Alcohol drinking patterns and habits among a sample of PONS study subjects: preliminary assessment
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Department of Cancer Epidemiology and Prevention, the Maria Skłodowska-Curie Cancer Center and Institute of Oncology, Warsaw, Poland
Department of Health Promotion, Food and Nutrition, Institute of Rural Health, Lublin, Poland
Department of Computer Science and Health Statistic, Institute of Rural Health, Lublin, Poland
European Health Inequalities Observatory, Institute of Rural Health, Lublin, Poland
Ann Agric Environ Med. 2011;18(2):221-228
Alcohol drinking is a major contributing factor to death, disease, injury and social problems such as violence or child neglect and abuse, especially in Eastern Europe.

To preliminary evaluate the prevalence and social and behavioural patterns of alcohol drinking in a pilot group of the Polish-Norwegian Study (PONS study) subjects.

Material and Methods:
Open-ended prospective cohort study conducted in Świetokrzyskie province. A pilot group of subjects aged 45-64 years has been examined. Data on alcohol drinking were collected for 3,845 respondents with the use of the Health State Questionnaire administered by the CAPI method.

In males, 72.3% drank alcohol currently, 22.7% were former drinkers, and only 5% never drinkers. Among females, the percentage of current alcohol drinkers was significantly lower than in males, while the percentages of former and never drinkers was higher (50.3%, 35.4% and 14.6%, respectively). 7.4% of males and 0.8% of females drank alcohol daily or almost daily, and weekly alcohol drinking was respectively at level of 32.2% and 15.7%. Males drank mainly vodka (or other spirits) and beer, females grape wine and vodka.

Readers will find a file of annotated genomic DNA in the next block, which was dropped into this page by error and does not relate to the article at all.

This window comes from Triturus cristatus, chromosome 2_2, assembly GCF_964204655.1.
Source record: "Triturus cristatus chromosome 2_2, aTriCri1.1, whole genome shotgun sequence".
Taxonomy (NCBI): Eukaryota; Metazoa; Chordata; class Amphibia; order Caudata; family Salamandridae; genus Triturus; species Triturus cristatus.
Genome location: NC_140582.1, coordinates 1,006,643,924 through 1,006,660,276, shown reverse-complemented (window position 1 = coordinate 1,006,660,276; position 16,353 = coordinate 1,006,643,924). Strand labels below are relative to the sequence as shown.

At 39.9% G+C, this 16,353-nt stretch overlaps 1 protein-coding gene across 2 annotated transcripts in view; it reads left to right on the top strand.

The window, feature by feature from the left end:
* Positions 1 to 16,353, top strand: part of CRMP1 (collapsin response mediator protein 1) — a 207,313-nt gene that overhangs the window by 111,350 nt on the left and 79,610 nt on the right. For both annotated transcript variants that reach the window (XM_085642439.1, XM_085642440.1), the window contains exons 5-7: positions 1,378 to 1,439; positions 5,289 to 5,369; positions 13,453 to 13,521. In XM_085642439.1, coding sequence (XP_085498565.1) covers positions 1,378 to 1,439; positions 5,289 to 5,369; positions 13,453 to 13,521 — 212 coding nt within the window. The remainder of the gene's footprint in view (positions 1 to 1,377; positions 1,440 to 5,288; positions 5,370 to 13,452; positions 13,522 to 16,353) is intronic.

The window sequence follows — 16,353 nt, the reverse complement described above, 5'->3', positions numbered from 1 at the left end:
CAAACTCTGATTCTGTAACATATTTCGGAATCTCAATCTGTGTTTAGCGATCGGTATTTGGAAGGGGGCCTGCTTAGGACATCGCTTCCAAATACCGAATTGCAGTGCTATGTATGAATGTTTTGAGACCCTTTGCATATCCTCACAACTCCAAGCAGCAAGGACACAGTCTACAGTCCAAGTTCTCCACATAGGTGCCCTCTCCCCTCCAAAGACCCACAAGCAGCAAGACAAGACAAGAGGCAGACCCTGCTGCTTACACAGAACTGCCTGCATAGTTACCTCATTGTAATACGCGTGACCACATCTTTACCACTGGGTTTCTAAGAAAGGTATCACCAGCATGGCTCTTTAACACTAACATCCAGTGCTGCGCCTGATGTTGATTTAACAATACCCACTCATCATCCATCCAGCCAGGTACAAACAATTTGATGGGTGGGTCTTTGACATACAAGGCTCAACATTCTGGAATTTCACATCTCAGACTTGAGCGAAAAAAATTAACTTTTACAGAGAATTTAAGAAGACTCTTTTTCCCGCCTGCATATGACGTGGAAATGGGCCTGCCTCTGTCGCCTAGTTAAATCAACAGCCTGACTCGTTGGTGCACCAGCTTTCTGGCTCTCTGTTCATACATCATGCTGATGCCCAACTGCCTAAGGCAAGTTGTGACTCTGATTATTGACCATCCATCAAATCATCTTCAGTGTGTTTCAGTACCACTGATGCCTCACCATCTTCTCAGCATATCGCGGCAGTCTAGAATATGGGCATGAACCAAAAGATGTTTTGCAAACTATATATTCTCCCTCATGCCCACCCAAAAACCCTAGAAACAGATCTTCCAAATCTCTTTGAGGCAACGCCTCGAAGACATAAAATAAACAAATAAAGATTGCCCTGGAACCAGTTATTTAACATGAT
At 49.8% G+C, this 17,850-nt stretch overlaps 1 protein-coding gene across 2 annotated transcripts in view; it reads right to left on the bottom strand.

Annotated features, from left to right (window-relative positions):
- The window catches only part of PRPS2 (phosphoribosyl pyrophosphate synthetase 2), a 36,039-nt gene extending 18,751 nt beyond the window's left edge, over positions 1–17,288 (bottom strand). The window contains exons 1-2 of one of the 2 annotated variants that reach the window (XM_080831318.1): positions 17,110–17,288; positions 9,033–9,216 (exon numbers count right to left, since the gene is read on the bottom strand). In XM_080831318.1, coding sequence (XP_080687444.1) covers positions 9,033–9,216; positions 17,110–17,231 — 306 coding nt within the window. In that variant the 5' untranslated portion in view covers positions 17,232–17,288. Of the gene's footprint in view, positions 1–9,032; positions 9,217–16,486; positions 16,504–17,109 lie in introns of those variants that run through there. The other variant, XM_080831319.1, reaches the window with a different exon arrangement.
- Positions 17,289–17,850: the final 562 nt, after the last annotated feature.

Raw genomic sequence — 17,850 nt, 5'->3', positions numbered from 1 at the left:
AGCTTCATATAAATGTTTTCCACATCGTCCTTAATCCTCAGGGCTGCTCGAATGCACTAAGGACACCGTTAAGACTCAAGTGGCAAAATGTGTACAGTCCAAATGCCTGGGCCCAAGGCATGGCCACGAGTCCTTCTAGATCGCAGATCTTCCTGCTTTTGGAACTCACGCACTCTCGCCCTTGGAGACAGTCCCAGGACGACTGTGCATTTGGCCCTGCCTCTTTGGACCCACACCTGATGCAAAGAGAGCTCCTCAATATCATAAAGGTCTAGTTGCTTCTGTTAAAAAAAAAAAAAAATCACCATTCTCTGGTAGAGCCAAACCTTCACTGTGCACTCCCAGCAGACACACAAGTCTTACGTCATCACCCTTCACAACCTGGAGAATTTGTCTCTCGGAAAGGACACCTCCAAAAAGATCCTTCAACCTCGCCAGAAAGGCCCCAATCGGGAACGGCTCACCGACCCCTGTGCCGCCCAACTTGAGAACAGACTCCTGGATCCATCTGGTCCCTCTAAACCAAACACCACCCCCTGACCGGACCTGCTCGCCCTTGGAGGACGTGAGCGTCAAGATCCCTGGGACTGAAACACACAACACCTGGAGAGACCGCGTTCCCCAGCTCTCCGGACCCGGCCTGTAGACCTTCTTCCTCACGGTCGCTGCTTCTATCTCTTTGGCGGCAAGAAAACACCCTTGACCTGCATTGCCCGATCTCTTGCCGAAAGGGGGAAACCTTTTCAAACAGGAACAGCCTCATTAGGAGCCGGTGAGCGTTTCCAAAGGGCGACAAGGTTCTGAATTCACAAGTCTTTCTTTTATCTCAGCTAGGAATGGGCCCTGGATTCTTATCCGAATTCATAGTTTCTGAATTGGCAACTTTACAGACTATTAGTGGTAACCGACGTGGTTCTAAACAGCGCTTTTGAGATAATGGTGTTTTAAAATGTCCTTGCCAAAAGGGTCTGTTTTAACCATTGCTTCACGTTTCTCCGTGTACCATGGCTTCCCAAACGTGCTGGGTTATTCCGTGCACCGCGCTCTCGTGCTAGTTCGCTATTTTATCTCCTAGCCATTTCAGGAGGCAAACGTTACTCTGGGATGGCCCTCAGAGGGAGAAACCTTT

PONS study includes interesting dataset for assessing prevalence and patterns of alcohol drinking at population level. Alcohol drinking seems to be common among PONS subjects. Comparison with nation-wide surveys shows on higher number of alcohol abstainers and lower number of binge drinkers among PONS study subjects. On the other hand, frequency and social patterns of alcohol drinking seem to be consistent with data found in national studies.

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